During California’s devastating 2012-15 drought, many Central Valley growers depending on surface water to irrigate crops were forced to cut planted acres — and potential income — by up to 50%.
Nathan Ray, general manager of De Jager Farms, a 17,000-acre operation dedicated to providing alfalfa and corn silage for 25,000 dairy cows near Chowchilla, Calif., has vivid memories of those years, but says because of strip-till he was able to plant every acre every season, and saw only about an 8% yield drag.
“Strip-till was the main factor that got us through those 4 years,” he says. “It helps us retain more water in the soil between rains and irrigation and helps water infiltration to where we could cut back 20% on water application on strip-till acres.
“Everyone around us was fallowing ground and cutting back acreage, but we were able to manipulate our planting dates, increasing our planting window from two months to four, to better utilize what ground water we had for irrigation. Strip-till made that possible.”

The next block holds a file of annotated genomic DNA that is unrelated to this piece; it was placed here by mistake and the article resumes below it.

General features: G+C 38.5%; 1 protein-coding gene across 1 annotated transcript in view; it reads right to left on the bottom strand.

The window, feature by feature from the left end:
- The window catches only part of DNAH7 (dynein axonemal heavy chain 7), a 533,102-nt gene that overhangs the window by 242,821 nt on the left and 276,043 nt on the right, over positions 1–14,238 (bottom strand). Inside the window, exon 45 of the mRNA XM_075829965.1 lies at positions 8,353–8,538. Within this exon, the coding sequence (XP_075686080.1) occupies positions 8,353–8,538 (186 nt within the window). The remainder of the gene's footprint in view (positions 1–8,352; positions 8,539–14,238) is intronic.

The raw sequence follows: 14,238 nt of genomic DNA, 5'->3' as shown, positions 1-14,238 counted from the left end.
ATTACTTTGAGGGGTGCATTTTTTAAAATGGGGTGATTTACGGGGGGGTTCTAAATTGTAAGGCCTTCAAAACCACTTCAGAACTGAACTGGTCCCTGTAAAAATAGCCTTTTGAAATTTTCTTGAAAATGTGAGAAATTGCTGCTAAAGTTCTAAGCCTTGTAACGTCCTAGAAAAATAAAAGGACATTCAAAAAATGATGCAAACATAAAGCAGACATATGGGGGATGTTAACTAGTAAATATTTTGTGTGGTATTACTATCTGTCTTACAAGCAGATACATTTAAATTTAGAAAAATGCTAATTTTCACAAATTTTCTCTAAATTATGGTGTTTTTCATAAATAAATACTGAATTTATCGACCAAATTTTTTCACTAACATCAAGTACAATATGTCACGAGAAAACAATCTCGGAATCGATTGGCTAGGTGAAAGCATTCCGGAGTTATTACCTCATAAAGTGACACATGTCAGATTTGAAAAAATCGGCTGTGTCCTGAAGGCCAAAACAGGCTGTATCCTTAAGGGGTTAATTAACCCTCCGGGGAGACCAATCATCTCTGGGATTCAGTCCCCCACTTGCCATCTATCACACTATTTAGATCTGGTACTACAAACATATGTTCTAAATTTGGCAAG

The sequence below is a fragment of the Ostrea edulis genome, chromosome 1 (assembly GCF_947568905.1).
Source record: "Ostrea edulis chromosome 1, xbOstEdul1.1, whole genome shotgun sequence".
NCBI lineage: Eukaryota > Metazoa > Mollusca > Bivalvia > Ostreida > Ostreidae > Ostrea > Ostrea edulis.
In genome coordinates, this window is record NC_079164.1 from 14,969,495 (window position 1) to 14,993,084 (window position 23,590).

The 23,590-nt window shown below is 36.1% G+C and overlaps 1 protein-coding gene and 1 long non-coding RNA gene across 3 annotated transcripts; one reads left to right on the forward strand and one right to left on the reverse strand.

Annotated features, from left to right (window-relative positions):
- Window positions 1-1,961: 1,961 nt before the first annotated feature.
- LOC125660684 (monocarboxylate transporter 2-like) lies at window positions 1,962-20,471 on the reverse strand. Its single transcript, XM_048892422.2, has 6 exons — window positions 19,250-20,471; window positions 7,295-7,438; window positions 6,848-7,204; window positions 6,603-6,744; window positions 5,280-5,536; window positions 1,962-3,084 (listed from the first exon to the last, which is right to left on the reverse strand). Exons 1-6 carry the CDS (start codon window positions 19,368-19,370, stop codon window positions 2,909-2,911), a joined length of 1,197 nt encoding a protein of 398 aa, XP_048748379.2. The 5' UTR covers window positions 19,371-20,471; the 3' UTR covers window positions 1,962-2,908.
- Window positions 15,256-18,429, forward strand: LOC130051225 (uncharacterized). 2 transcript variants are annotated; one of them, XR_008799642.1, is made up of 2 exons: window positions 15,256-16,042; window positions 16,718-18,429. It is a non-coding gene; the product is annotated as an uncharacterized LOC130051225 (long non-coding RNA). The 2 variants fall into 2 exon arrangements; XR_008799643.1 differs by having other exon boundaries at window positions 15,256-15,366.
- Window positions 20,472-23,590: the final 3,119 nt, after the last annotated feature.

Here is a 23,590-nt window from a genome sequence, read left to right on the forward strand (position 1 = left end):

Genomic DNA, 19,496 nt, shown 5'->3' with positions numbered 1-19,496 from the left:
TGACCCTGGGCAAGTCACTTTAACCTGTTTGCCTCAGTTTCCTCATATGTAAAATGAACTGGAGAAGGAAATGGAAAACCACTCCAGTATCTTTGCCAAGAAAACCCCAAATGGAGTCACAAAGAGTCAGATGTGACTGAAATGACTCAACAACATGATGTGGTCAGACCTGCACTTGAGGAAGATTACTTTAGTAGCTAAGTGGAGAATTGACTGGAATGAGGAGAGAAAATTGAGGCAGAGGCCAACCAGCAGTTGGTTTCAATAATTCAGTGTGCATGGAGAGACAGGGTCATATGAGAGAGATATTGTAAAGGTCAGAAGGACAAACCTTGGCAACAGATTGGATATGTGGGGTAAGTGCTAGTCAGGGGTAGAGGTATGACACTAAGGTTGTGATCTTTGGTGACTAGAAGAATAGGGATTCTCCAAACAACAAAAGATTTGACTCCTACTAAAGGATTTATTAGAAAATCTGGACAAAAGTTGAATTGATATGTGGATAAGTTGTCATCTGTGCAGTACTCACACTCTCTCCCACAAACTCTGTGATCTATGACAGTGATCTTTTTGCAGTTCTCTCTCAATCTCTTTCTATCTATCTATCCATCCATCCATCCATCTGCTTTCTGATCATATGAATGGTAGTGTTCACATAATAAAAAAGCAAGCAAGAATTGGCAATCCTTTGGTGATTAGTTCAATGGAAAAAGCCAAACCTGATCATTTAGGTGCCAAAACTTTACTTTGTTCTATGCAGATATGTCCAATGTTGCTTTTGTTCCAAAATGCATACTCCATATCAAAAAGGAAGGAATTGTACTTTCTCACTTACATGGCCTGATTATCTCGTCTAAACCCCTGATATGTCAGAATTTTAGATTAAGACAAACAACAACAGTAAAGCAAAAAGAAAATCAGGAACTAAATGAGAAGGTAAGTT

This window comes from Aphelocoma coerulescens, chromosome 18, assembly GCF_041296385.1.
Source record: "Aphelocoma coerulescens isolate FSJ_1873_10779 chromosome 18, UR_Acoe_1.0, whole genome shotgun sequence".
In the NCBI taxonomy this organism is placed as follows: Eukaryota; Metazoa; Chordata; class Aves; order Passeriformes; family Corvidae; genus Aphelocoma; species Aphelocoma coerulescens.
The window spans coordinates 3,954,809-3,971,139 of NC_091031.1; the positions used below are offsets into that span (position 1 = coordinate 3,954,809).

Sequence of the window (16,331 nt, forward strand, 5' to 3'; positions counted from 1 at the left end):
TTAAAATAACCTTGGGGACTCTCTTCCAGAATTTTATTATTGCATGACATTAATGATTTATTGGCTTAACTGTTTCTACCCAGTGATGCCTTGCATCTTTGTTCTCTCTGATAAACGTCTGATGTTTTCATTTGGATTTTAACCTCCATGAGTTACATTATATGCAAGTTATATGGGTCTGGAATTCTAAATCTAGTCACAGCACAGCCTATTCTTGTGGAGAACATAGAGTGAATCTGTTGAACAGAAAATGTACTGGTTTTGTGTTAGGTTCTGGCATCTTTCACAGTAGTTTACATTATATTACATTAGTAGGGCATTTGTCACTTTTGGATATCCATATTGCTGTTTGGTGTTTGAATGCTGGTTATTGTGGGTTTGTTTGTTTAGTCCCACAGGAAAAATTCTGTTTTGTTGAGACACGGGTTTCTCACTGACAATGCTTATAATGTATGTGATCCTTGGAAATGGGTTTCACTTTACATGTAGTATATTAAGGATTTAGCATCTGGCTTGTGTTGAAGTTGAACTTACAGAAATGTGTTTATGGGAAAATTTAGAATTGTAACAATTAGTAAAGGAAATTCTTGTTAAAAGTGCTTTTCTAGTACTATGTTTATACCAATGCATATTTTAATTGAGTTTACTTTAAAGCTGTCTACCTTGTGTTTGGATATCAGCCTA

De Jager Farms is the agronomic side of a family-owned dairy business made up of eight milking herds owned by six brothers and two sisters.
“We manage all the crops, all the labor and the tractor and harvester work, everything separate from milking and feeding, which allows the family to spread a single set of equipment across 17,000 acres without duplication,” Ray explains.
The farm includes 8,500 acres of alfalfa rotated with 8,500 acres of double-crop wheat and strip-tilled corn…